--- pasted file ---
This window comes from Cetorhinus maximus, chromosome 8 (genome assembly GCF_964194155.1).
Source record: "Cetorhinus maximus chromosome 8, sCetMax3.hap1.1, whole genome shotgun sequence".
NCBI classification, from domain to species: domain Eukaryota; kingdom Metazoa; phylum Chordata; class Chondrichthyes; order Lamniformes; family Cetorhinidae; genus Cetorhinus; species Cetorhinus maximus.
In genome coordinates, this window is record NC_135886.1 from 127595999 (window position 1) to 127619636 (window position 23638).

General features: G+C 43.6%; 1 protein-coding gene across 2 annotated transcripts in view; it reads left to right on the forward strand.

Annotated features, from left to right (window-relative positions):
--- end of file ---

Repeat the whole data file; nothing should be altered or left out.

This window comes from Cetorhinus maximus, chromosome 8 (genome assembly GCF_964194155.1).
Source record: "Cetorhinus maximus chromosome 8, sCetMax3.hap1.1, whole genome shotgun sequence".
NCBI classification, from domain to species: domain Eukaryota; kingdom Metazoa; phylum Chordata; class Chondrichthyes; order Lamniformes; family Cetorhinidae; genus Cetorhinus; species Cetorhinus maximus.
In genome coordinates, this window is record NC_135886.1 from 127595999 (window position 1) to 127619636 (window position 23638).

General features: G+C 43.6%; 1 protein-coding gene across 2 annotated transcripts in view; it reads left to right on the forward strand.

Annotated features, from left to right (window-relative positions):